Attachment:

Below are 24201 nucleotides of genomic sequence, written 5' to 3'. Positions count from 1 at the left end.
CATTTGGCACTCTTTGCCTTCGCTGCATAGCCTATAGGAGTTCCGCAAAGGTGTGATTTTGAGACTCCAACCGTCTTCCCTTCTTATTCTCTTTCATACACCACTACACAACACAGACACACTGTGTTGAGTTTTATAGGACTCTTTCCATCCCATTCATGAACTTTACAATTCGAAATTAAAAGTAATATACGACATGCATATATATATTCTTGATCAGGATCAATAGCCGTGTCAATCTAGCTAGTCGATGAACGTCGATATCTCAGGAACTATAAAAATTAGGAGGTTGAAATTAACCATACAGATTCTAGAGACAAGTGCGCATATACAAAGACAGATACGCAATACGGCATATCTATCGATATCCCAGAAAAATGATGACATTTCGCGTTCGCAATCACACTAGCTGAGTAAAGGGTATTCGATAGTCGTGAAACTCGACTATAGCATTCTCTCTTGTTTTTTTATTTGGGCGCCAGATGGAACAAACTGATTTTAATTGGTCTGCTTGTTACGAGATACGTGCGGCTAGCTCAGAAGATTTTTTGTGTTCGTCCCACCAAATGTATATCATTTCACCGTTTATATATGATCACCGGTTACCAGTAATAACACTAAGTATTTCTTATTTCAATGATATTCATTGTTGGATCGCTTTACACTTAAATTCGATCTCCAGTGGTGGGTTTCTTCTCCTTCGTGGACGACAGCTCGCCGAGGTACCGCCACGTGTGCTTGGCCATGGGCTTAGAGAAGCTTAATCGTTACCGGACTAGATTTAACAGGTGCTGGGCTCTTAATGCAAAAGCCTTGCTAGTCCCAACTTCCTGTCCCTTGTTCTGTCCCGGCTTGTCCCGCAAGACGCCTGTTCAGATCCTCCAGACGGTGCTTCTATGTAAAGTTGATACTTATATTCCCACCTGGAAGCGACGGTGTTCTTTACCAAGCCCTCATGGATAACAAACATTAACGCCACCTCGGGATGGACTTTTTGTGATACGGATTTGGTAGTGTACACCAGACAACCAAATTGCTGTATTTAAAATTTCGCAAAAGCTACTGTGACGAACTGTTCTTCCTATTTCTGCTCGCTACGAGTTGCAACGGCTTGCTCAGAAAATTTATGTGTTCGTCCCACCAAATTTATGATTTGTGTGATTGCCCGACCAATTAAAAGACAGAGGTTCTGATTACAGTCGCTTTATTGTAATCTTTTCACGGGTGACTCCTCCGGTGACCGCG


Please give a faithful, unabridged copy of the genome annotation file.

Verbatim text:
Below are 24201 nucleotides of genomic sequence, written 5' to 3'. Positions count from 1 at the left end.
CATTTGGCACTCTTTGCCTTCGCTGCATAGCCTATAGGAGTTCCGCAAAGGTGTGATTTTGAGACTCCAACCGTCTTCCCTTCTTATTCTCTTTCATACACCACTACACAACACAGACACACTGTGTTGAGTTTTATAGGACTCTTTCCATCCCATTCATGAACTTTACAATTCGAAATTAAAAGTAATATACGACATGCATATATATATTCTTGATCAGGATCAATAGCCGTGTCAATCTAGCTAGTCGATGAACGTCGATATCTCAGGAACTATAAAAATTAGGAGGTTGAAATTAACCATACAGATTCTAGAGACAAGTGCGCATATACAAAGACAGATACGCAATACGGCATATCTATCGATATCCCAGAAAAATGATGACATTTCGCGTTCGCAATCACACTAGCTGAGTAAAGGGTATTCGATAGTCGTGAAACTCGACTATAGCATTCTCTCTTGTTTTTTTATTTGGGCGCCAGATGGAACAAACTGATTTTAATTGGTCTGCTTGTTACGAGATACGTGCGGCTAGCTCAGAAGATTTTTTGTGTTCGTCCCACCAAATGTATATCATTTCACCGTTTATATATGATCACCGGTTACCAGTAATAACACTAAGTATTTCTTATTTCAATGATATTCATTGTTGGATCGCTTTACACTTAAATTCGATCTCCAGTGGTGGGTTTCTTCTCCTTCGTGGACGACAGCTCGCCGAGGTACCGCCACGTGTGCTTGGCCATGGGCTTAGAGAAGCTTAATCGTTACCGGACTAGATTTAACAGGTGCTGGGCTCTTAATGCAAAAGCCTTGCTAGTCCCAACTTCCTGTCCCTTGTTCTGTCCCGGCTTGTCCCGCAAGACGCCTGTTCAGATCCTCCAGACGGTGCTTCTATGTAAAGTTGATACTTATATTCCCACCTGGAAGCGACGGTGTTCTTTACCAAGCCCTCATGGATAACAAACATTAACGCCACCTCGGGATGGACTTTTTGTGATACGGATTTGGTAGTGTACACCAGACAACCAAATTGCTGTATTTAAAATTTCGCAAAAGCTACTGTGACGAACTGTTCTTCCTATTTCTGCTCGCTACGAGTTGCAACGGCTTGCTCAGAAAATTTATGTGTTCGTCCCACCAAATTTATGATTTGTGTGATTGCCCGACCAATTAAAAGACAGAGGTTCTGATTACAGTCGCTTTATTGTAATCTTTTCACGGGTGACTCCTCCGGTGACCGCG